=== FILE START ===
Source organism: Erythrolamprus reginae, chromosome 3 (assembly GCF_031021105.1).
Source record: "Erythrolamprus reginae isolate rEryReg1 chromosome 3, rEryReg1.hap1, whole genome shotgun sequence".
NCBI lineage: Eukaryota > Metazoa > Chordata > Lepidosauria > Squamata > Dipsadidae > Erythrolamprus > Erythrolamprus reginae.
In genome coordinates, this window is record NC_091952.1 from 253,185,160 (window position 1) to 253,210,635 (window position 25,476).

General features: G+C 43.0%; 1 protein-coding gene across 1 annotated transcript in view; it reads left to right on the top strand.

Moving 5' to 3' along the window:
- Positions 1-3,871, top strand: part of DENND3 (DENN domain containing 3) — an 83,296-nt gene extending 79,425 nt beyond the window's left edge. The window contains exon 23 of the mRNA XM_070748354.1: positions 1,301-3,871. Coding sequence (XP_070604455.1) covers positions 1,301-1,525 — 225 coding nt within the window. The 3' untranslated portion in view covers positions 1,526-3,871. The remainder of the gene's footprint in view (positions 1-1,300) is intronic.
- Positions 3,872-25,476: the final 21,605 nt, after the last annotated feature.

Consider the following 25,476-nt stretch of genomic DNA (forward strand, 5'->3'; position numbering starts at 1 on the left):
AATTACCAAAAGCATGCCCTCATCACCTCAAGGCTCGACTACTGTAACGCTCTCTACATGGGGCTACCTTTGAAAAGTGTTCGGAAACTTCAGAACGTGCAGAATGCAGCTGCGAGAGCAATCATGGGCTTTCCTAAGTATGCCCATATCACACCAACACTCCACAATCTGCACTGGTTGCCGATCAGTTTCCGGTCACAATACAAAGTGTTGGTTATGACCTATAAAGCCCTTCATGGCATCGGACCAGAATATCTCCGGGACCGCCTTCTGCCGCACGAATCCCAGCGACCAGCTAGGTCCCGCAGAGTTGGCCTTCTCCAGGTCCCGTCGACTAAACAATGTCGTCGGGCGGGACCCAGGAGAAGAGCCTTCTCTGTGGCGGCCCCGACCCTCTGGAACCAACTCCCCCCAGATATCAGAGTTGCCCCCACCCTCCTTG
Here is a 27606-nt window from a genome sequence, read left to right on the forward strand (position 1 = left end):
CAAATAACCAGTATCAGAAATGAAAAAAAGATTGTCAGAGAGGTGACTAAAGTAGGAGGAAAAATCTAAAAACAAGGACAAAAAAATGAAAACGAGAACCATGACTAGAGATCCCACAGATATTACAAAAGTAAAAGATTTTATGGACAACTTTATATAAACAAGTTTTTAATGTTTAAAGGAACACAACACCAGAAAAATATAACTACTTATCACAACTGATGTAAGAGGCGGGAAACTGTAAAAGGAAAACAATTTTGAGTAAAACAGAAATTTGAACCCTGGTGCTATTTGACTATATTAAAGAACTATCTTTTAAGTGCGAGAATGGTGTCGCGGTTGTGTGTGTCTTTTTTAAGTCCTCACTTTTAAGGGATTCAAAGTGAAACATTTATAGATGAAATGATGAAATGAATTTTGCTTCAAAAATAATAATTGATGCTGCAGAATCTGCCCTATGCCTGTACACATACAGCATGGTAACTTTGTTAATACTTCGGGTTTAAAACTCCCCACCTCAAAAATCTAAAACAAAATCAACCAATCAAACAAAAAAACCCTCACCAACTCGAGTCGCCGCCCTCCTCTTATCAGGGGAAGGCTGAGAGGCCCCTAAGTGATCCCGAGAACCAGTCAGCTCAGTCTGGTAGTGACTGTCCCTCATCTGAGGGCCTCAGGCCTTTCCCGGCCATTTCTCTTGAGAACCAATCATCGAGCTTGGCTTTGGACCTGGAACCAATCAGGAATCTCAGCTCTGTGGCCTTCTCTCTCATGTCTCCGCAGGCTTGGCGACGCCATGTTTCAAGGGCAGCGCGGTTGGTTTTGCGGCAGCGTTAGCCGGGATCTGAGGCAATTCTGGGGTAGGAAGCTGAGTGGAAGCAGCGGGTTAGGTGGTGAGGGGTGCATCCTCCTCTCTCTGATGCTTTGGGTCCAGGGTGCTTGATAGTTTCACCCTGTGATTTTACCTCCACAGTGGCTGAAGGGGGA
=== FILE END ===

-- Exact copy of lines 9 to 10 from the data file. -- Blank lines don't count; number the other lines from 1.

Consider the following 25,476-nt stretch of genomic DNA (forward strand, 5'->3'; position numbering starts at 1 on the left):
AATTACCAAAAGCATGCCCTCATCACCTCAAGGCTCGACTACTGTAACGCTCTCTACATGGGGCTACCTTTGAAAAGTGTTCGGAAACTTCAGAACGTGCAGAATGCAGCTGCGAGAGCAATCATGGGCTTTCCTAAGTATGCCCATATCACACCAACACTCCACAATCTGCACTGGTTGCCGATCAGTTTCCGGTCACAATACAAAGTGTTGGTTATGACCTATAAAGCCCTTCATGGCATCGGACCAGAATATCTCCGGGACCGCCTTCTGCCGCACGAATCCCAGCGACCAGCTAGGTCCCGCAGAGTTGGCCTTCTCCAGGTCCCGTCGACTAAACAATGTCGTCGGGCGGGACCCAGGAGAAGAGCCTTCTCTGTGGCGGCCCCGACCCTCTGGAACCAACTCCCCCCAGATATCAGAGTTGCCCCCACCCTCCTTG